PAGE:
A trip to Portofino from the Cinque Terre is not only very feasible, but we recommend it!
If you follow us on social media, you will know that we often repeat to visit calmly and dedicate the right time to villages, trails, and experiences, perhaps extending the stay a little to experience something that goes beyond the glossy postcards of the Cinque Terre.
In reality, however, a very valid reason to extend your holiday in the Cinque Terre is that from here you can easily visit our wonderful surroundings: from the Gulf of Poets to Tigullio, from the hinterland with historic villages and food and wine products to unique cities such as Genoa and Pisa and then Lucca and Pietrasanta with sculptors and marble quarries to discover. In short, there is something for all tastes.
A trip to Portofino
Portofino, included within the Regional Natural Park of Portofino, is a typical Ligurian coastal village, once inhabited mainly by fishermen, whose boats were protected by the shape of the small bay – within the Gulf of Tigullio – surrounded by colorful tower houses arranged in a semicircle around the famous Piazzetta.
To reach it from the Cinque Terre, you have several options:
- by car, a means of transport we also advise against to reach our own villages, you can reach Portofino in about an hour and a half from Riomaggiore, via La Spezia (A12 Genoa – La Spezia motorway, Rapallo exit). On arrival, however, you will have the problem of parking, between scarcity and high costs;
- by train, in about an hour and twenty, with change in Sestri Levante and arrival in Santa Margherita Ligure, from where, perhaps after visiting the village, you can take a bus (line 882) or take a one-hour panoramic walk;
- by boat, from La Spezia or Levanto in July and August, or getting by train to Rapallo or Santa Margherita and treating yourself to a twenty minutes boat trip, discovering stunning Portofino from the sea;
- with one of the several boat tours offered in our area. The most expensive option, but undoubtedly the one that offers the most beautiful, complete, and certainly unforgettable experience!
As you already know, Portofino is today a favorite destination of the international jet set, chosen by many VIPs for their summer stays, in the splendid villas that dot the bay or aboard the sumptuous boats that have now almost completely supplanted local fishing boats.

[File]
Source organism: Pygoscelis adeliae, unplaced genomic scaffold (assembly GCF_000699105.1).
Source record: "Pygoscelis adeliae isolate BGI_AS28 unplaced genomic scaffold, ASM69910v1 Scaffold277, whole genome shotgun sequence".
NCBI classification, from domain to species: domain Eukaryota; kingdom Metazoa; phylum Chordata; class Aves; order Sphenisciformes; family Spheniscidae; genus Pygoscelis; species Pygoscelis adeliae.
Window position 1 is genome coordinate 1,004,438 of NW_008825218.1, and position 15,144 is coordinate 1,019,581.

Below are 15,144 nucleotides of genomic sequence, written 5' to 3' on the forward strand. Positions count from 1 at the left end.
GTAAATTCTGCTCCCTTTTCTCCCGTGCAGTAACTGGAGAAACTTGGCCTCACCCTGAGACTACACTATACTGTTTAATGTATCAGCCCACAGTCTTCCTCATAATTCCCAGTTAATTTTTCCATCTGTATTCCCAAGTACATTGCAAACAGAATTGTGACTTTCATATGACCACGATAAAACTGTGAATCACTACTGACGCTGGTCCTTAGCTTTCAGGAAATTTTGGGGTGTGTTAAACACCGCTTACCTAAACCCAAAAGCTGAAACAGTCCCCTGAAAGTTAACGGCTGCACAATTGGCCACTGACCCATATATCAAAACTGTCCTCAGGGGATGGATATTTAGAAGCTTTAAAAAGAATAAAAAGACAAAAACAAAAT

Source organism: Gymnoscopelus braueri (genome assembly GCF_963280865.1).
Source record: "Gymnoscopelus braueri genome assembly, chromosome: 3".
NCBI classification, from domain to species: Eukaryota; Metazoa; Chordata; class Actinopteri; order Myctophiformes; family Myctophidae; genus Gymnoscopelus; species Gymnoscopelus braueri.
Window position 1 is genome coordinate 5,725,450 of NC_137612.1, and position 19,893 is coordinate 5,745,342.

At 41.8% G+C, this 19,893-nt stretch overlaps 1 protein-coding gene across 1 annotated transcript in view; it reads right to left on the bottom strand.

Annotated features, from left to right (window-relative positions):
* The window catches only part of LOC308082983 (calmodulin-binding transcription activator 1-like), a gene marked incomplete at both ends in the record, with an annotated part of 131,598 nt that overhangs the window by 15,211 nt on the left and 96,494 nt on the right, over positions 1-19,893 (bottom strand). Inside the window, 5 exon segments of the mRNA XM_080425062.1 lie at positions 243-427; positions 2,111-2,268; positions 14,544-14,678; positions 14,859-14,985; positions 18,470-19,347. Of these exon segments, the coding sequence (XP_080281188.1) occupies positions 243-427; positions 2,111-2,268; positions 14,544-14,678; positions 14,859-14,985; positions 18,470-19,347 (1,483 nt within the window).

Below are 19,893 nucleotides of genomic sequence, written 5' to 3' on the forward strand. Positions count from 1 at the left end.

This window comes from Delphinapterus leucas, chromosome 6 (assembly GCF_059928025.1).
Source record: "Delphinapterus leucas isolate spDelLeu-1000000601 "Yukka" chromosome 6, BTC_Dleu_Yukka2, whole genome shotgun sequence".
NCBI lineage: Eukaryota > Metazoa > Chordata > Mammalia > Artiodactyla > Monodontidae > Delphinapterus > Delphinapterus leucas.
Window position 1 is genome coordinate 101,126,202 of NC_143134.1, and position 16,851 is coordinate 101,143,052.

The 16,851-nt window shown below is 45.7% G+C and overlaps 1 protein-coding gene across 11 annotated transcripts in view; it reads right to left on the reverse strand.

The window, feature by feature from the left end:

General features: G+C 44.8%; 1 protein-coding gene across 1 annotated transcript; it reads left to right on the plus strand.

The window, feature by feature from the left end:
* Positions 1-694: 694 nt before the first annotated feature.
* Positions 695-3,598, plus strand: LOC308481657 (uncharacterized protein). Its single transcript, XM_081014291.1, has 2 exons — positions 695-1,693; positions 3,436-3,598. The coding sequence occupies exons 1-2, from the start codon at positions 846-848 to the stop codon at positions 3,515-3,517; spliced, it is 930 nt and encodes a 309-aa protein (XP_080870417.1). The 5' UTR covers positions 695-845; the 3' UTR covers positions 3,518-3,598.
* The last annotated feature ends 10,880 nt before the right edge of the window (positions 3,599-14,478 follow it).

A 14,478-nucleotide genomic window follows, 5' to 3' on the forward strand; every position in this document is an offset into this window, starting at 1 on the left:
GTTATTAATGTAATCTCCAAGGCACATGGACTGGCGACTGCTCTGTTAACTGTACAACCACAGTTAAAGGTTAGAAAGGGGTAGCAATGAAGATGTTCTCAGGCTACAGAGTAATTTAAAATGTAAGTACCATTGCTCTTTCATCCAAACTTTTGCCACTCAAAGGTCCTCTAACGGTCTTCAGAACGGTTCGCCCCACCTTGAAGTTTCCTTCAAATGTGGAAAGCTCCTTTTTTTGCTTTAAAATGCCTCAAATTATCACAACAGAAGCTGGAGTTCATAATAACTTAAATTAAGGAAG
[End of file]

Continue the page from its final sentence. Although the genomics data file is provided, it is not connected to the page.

Over a stroll between the Piazzetta and the pier, a glass of wine by the water, and maybe some crazy shopping in the famous fashion boutiques, we recommend a walk to the lighthouse and then to the Second World War bunker, and then a visit to the following monuments downtown:
- Divo Martino Church: in Romanesque-Lombard style, it is dedicated to San Martino of Tour and was donated to the monks of the abbey of San Fruttuoso by Queen Adelaide, widow of Ottone I. Note the bronze portal signed by Costanzo Mongini, depicting the eighteenth-century miracle of San Giorgio which unleashed a violent storm to save Portofino from a pirate assault;
- Church of San Giorgio: a small and suggestive oval temple on the cliff, reachable along a narrow creuza. The present building, however, is the result of an almost complete reconstruction following a bombing during the Second World War;
- Brown Castle, formerly San Giorgio: it is a military fortress whose remains of the watchtower date back to Roman times. The current building dates back to the 16th century, with extensions wanted by the Genoese Republic and then developed by Napoleon, who strengthened its defensive system. In 1870 the castle was sold to Sir Montague Yeats Brown, English consul in Rome; since 1961, it has been owned by the municipality which uses it for cultural events.
From here, if you plan well, you can also visit the Abbey of San Fruttuoso, hiking along a splendid and ancient path, or by boat. However, we will talk about San Fruttuoso in another post because it really deserves a trip to itself and another day, perhaps even including a visit to lovely Camogli.